Thus, in dollar terms the major winners appear to be timber companies and Asian countries with strong economies. In timber, as in other commodities, developing countries have become a major resource base for developing nations.
The ecological impact of the timber boom in the tropics is apparent in South America and West Africa as well as in Asia.
Volkswagen has begun clearing 300,000 acres in northern Brazil for intgrated cattle grazing and beef slaughtering. The company has noted that the program can only be competed by "cutting and clearing the original vegetation."
Botanists also question the impact on the soil of Brazil of a $700 million forestry-mining-agriculture project covering 3.75 million acres of the Amazon jungle under the control of billionaire Daniel K. Ludwig. And officials at the Pentagon are worried by Silting resulting from logging that has begun to clog the Panama Canal.
Forestry experts say that in West Africa, the Ivory Coast "has sustained a level of destruction that cannot last for more than three or four more years."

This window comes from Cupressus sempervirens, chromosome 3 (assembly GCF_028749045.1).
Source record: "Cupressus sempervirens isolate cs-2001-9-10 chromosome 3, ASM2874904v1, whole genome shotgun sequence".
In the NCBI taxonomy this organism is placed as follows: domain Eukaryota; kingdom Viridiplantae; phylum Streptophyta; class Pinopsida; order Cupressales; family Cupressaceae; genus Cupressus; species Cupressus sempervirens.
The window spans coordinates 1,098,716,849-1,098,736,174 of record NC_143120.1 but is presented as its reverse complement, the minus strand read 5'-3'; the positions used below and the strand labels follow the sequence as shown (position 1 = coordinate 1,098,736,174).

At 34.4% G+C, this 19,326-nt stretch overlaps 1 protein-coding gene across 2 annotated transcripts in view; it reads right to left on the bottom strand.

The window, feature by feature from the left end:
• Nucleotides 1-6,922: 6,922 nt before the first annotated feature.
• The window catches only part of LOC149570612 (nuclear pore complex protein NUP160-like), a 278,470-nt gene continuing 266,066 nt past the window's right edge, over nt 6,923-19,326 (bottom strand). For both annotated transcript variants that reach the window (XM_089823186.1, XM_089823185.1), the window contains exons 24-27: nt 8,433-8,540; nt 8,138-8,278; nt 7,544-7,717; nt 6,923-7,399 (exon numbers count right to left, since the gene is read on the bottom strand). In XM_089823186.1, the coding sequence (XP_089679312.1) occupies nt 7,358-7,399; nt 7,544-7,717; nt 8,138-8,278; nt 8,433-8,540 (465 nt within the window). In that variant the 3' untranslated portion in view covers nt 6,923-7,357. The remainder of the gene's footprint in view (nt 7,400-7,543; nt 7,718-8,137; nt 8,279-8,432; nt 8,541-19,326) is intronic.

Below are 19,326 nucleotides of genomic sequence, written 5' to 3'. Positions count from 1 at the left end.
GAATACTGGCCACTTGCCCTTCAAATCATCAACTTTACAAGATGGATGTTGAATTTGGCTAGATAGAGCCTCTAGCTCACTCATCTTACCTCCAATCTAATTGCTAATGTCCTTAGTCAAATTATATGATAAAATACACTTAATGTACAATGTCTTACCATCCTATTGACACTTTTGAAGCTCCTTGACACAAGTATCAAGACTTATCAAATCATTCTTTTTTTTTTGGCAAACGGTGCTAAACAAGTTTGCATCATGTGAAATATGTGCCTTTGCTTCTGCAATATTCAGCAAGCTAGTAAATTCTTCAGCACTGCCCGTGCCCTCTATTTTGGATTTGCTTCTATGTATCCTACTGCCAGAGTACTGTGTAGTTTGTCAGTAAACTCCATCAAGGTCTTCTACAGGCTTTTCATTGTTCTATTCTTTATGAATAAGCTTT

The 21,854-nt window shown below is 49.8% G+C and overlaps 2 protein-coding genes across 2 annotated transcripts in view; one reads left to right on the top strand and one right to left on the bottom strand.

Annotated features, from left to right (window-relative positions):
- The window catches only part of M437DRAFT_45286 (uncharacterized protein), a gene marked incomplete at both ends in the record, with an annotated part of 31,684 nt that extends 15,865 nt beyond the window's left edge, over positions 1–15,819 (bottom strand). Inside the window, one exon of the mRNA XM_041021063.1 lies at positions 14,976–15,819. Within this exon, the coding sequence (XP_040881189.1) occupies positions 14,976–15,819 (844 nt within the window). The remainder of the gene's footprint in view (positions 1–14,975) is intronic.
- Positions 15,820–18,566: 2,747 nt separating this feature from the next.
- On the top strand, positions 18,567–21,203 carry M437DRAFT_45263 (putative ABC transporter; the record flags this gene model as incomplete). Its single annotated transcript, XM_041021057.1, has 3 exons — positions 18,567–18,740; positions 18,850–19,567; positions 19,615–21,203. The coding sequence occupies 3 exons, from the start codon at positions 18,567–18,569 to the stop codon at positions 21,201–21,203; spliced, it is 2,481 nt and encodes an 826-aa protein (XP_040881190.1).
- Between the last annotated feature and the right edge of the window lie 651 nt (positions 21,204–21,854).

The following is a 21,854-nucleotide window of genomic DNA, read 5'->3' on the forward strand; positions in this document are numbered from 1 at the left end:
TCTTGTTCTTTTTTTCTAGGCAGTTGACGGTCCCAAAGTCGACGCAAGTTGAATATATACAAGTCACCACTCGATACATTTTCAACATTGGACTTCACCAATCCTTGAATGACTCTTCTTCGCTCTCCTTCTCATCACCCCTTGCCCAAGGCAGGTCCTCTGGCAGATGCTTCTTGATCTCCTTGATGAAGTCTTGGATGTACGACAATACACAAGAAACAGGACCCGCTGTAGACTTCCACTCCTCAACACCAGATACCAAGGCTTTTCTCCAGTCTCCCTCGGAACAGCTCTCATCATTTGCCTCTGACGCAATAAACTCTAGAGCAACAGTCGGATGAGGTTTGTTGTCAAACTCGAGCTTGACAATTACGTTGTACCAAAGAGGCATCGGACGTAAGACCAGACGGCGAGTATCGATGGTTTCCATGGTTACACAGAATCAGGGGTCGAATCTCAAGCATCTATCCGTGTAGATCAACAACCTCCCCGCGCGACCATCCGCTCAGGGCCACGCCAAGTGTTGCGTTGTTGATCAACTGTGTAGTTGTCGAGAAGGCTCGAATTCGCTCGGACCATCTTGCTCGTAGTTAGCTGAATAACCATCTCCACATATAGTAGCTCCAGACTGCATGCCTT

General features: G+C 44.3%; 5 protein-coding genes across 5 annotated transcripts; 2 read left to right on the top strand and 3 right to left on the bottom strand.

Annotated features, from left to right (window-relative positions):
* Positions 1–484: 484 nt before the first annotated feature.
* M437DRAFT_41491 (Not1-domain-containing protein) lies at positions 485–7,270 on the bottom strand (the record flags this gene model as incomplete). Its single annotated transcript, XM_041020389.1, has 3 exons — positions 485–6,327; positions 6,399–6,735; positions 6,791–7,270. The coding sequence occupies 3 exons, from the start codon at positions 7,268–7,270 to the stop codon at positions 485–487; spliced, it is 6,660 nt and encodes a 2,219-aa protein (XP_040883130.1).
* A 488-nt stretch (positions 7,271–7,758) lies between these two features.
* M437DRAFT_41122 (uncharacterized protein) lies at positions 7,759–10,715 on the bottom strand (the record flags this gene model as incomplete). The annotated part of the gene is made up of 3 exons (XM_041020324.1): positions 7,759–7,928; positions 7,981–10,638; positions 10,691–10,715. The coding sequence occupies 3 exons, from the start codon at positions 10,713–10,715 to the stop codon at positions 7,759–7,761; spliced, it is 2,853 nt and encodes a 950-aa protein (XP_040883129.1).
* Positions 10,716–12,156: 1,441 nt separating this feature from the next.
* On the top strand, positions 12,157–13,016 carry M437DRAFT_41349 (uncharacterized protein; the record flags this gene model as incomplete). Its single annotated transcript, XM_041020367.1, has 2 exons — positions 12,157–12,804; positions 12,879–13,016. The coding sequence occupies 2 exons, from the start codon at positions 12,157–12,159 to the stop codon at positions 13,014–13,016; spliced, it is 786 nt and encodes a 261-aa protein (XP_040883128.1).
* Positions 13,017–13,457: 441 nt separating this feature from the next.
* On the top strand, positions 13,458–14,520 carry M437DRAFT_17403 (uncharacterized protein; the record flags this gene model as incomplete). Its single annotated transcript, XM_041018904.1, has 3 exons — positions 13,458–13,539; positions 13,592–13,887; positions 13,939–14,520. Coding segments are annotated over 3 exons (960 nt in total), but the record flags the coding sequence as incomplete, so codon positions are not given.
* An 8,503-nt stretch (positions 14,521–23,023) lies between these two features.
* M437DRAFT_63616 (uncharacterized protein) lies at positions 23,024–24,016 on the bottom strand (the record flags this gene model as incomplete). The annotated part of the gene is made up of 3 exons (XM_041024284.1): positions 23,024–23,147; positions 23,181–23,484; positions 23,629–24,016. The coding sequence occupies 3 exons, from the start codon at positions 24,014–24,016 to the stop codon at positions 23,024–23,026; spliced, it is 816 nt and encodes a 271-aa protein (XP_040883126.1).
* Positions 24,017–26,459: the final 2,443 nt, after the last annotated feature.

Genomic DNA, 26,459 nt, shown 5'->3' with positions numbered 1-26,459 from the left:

Norman Myers, an internationally respected expert on tropical forests, wants governments to set aside at least one-fifth of all their forest reserves for the preservation of wildlife species, in the interest of science and medicine as well as of conservation.
"If a plant disappears that could cure cancer, there is no substitute," he says.
Many tropical plants do have medicinal properties, he says.
Enforcement of regulations aimed at protecting the forests tends to be lax, says John Blower of the World Wildlife Federation in Bogor, Indonesia. "You just don't meet foresters in these woods."
Here on Kalimantan, the devastation from shifting agriculture is closely related to timber operations.
The Dayak and Kutai people who are the traditional inhabitants of Kalimantan live mainly by fishing and hunting. They are river people, who dwell in huts built along the main streams and tributaries or in "long houses" occupied by as many as 100 people.
But government programs and the logging operations have changed the sociology and land use patterns of Kalimantan Government-sponsored "transmigration" programs have moved 6,000 people from overcrowded Java to eastern Kalimantan.